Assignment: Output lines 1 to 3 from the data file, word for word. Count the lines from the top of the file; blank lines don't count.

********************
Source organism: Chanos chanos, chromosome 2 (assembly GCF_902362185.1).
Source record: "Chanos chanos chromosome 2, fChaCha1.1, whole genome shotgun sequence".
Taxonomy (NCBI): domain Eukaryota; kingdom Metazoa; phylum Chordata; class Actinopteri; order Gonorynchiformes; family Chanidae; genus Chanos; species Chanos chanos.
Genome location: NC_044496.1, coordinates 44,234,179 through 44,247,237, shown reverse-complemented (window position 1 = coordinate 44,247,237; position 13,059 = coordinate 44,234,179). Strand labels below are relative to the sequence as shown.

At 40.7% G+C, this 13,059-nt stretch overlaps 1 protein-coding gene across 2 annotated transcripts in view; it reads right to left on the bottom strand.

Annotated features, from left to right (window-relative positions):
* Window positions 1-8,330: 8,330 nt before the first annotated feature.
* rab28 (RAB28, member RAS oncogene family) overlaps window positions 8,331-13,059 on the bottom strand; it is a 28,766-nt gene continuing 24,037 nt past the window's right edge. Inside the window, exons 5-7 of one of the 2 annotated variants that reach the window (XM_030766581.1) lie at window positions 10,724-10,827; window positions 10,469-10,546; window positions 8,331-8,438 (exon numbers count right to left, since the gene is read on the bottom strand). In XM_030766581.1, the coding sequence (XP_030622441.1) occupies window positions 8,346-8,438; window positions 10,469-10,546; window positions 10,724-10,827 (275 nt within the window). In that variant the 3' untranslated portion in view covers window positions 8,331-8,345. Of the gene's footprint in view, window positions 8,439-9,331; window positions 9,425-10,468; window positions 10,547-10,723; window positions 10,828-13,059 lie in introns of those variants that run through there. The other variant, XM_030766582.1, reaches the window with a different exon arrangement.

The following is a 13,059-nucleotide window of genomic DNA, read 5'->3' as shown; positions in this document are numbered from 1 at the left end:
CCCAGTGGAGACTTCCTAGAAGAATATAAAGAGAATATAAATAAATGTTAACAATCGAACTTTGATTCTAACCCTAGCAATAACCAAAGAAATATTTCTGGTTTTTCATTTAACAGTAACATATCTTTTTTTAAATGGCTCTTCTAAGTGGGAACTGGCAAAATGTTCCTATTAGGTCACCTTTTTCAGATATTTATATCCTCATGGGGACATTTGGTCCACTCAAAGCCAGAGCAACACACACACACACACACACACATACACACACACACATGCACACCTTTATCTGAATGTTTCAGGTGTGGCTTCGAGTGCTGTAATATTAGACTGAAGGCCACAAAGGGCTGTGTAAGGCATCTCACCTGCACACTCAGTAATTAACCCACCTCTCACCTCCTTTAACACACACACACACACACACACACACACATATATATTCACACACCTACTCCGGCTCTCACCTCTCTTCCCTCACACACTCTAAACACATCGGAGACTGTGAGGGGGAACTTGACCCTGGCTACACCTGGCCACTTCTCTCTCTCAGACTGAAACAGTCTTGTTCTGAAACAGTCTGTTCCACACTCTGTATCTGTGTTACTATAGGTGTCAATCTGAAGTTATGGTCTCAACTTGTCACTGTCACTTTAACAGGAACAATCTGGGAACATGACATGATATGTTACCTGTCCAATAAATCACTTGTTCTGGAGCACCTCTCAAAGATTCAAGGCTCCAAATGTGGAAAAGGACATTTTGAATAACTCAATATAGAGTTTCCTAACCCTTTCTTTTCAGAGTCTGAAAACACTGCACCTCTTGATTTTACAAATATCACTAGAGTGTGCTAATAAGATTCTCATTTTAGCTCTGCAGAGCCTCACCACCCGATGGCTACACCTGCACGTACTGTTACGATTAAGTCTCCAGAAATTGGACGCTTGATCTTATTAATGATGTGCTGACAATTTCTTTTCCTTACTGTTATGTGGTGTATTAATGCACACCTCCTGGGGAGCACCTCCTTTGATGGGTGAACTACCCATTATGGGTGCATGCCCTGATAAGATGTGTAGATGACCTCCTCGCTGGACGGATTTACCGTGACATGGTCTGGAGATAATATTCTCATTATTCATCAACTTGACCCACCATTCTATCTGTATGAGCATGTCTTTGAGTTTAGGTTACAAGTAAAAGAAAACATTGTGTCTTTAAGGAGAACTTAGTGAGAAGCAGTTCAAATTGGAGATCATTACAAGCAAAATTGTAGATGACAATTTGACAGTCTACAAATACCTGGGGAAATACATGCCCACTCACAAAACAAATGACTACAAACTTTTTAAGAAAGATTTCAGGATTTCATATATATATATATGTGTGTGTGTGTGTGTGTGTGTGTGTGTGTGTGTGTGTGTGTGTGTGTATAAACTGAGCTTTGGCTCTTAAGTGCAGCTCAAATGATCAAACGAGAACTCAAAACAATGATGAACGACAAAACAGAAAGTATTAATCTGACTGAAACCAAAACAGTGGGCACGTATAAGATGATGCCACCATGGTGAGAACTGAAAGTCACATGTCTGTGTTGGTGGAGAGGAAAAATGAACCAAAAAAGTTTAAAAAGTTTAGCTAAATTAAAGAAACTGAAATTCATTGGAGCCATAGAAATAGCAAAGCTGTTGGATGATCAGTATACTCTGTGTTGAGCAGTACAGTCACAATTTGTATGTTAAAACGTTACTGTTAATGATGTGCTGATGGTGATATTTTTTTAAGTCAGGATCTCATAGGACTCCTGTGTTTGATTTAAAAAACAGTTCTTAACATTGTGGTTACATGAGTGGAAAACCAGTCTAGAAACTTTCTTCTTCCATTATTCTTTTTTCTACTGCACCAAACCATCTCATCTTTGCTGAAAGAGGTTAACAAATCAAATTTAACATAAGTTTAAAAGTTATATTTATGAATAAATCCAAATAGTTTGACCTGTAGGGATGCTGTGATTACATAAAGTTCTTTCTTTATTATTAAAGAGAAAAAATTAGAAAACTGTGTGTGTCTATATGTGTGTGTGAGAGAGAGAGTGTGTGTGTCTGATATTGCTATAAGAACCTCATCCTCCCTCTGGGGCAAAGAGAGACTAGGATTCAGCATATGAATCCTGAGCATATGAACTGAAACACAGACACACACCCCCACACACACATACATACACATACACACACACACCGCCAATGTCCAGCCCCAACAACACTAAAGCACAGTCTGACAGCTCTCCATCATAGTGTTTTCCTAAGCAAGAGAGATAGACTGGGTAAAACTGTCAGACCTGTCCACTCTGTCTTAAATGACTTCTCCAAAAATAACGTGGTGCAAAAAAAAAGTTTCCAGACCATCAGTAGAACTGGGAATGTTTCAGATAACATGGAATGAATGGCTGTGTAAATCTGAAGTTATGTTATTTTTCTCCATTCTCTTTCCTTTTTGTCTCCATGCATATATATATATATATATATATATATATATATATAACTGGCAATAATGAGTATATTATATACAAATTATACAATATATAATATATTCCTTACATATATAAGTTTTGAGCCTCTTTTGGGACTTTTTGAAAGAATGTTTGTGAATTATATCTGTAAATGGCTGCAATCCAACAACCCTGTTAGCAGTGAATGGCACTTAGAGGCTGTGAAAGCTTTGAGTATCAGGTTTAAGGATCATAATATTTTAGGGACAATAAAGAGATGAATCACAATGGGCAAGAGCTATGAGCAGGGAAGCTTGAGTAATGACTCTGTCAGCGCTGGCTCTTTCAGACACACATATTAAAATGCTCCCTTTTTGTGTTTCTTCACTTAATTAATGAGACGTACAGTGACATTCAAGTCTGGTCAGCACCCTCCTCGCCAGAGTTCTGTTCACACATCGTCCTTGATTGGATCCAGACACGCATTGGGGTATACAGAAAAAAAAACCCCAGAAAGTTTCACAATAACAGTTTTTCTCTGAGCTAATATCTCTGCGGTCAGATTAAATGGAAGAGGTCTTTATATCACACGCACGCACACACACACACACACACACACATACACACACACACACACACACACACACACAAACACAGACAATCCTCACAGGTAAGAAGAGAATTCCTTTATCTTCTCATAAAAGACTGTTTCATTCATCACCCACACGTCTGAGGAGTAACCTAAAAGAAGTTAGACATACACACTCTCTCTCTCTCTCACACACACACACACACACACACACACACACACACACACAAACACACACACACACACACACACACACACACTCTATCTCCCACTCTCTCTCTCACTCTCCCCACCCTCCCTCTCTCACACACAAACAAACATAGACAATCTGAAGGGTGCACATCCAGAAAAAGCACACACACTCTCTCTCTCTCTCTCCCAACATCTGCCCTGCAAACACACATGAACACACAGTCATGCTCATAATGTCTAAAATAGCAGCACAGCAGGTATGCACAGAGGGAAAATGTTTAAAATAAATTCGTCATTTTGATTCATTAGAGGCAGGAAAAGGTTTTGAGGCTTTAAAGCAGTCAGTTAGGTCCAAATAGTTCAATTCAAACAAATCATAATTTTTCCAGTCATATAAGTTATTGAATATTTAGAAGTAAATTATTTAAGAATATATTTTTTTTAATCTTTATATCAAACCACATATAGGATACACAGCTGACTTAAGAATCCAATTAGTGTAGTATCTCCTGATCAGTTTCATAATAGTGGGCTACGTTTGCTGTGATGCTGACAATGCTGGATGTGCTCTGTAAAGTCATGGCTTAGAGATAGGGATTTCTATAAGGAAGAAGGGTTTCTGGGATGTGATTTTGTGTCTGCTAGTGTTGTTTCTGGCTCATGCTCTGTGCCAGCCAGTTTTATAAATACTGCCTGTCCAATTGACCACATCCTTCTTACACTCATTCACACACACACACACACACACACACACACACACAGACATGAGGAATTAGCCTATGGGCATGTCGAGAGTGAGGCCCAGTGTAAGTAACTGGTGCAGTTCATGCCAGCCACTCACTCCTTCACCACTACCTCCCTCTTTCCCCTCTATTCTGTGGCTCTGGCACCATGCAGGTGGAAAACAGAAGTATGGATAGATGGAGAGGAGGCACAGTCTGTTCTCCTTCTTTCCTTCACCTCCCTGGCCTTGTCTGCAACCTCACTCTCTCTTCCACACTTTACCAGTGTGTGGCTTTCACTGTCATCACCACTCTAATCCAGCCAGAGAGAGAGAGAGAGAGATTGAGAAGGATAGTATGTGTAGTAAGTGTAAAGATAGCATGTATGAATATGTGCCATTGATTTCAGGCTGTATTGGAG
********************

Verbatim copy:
Source organism: Chanos chanos, chromosome 2 (assembly GCF_902362185.1).
Source record: "Chanos chanos chromosome 2, fChaCha1.1, whole genome shotgun sequence".
Taxonomy (NCBI): domain Eukaryota; kingdom Metazoa; phylum Chordata; class Actinopteri; order Gonorynchiformes; family Chanidae; genus Chanos; species Chanos chanos.